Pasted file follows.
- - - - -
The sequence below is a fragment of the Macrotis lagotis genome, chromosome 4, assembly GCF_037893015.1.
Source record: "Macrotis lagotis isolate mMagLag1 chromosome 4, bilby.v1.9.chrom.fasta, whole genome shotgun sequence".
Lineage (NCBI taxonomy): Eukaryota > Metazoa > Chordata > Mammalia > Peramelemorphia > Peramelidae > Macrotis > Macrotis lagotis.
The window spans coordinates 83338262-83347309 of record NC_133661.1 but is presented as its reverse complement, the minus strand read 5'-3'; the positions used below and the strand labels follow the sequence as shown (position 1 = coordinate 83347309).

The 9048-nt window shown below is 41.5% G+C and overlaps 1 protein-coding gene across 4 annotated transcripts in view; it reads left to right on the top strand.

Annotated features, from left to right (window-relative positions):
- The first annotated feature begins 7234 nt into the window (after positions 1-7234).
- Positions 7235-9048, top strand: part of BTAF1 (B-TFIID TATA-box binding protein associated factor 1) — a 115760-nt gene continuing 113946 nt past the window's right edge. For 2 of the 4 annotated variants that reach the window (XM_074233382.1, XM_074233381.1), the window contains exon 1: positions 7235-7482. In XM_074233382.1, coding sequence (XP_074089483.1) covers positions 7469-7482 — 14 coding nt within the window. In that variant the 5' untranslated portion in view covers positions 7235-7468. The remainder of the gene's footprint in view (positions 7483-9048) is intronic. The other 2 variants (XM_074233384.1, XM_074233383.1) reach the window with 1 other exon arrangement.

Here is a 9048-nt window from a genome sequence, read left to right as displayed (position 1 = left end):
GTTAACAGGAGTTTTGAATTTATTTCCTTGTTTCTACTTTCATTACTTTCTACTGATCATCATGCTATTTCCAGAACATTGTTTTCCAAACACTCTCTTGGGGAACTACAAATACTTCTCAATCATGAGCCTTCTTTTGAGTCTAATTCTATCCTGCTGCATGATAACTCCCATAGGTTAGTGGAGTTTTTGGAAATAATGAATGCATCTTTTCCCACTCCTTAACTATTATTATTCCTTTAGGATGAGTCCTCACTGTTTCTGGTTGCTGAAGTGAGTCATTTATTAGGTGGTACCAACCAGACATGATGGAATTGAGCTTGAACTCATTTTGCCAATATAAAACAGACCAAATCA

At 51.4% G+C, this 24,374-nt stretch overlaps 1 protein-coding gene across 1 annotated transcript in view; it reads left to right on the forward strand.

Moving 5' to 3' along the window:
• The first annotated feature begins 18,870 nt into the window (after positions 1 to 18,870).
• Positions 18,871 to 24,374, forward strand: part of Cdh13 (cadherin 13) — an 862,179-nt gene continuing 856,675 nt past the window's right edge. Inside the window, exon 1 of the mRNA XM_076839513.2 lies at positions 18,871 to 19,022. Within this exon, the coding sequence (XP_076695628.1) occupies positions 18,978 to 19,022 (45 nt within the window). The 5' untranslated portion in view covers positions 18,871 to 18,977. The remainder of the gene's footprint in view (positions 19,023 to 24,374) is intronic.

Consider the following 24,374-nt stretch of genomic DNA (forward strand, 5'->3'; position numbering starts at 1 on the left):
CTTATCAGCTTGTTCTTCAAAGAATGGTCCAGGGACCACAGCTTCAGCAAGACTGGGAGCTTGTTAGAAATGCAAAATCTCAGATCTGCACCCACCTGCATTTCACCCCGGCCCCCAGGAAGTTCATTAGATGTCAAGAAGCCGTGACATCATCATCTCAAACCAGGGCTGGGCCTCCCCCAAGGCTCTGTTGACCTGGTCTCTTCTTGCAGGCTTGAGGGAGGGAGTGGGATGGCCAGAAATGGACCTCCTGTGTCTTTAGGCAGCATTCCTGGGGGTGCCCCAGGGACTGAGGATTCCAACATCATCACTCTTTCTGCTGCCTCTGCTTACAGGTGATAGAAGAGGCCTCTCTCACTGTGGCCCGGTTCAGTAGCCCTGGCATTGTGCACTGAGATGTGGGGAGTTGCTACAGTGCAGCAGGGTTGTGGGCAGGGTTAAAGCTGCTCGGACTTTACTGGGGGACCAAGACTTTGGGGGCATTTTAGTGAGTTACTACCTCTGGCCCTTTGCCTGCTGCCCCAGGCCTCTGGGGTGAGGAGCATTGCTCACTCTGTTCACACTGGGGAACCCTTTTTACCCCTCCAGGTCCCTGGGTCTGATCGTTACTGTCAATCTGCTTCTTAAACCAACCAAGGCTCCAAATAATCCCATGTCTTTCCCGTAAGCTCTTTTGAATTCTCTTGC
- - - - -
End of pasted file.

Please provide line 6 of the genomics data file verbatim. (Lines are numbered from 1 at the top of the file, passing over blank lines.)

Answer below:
Annotated features, from left to right (window-relative positions):